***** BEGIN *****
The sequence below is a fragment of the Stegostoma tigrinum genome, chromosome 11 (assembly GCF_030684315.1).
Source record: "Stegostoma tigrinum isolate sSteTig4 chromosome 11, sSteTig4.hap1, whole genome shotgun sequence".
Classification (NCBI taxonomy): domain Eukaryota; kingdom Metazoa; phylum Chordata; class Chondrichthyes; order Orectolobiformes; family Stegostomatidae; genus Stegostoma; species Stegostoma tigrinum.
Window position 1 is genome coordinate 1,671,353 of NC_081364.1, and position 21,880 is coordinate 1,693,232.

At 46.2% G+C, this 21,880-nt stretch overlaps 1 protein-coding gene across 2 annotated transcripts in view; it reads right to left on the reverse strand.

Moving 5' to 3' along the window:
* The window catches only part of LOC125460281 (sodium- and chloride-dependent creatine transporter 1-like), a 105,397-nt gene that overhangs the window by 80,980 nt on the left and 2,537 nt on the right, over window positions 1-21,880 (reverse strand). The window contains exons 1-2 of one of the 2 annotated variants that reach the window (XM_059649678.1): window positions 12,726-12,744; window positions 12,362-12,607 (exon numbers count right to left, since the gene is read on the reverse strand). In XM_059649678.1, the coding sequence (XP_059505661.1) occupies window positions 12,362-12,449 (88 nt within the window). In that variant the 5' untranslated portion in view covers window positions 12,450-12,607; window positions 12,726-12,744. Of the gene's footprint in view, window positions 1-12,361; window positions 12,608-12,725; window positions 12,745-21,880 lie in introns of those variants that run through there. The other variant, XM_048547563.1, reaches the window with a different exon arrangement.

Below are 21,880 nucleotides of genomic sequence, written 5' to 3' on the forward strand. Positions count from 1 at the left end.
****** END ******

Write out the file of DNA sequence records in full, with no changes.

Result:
The sequence below is a fragment of the Stegostoma tigrinum genome, chromosome 11 (assembly GCF_030684315.1).
Source record: "Stegostoma tigrinum isolate sSteTig4 chromosome 11, sSteTig4.hap1, whole genome shotgun sequence".
Classification (NCBI taxonomy): domain Eukaryota; kingdom Metazoa; phylum Chordata; class Chondrichthyes; order Orectolobiformes; family Stegostomatidae; genus Stegostoma; species Stegostoma tigrinum.
Window position 1 is genome coordinate 1,671,353 of NC_081364.1, and position 21,880 is coordinate 1,693,232.

At 46.2% G+C, this 21,880-nt stretch overlaps 1 protein-coding gene across 2 annotated transcripts in view; it reads right to left on the reverse strand.

Moving 5' to 3' along the window:
* The window catches only part of LOC125460281 (sodium- and chloride-dependent creatine transporter 1-like), a 105,397-nt gene that overhangs the window by 80,980 nt on the left and 2,537 nt on the right, over window positions 1-21,880 (reverse strand). The window contains exons 1-2 of one of the 2 annotated variants that reach the window (XM_059649678.1): window positions 12,726-12,744; window positions 12,362-12,607 (exon numbers count right to left, since the gene is read on the reverse strand). In XM_059649678.1, the coding sequence (XP_059505661.1) occupies window positions 12,362-12,449 (88 nt within the window). In that variant the 5' untranslated portion in view covers window positions 12,450-12,607; window positions 12,726-12,744. Of the gene's footprint in view, window positions 1-12,361; window positions 12,608-12,725; window positions 12,745-21,880 lie in introns of those variants that run through there. The other variant, XM_048547563.1, reaches the window with a different exon arrangement.

Below are 21,880 nucleotides of genomic sequence, written 5' to 3' on the forward strand. Positions count from 1 at the left end.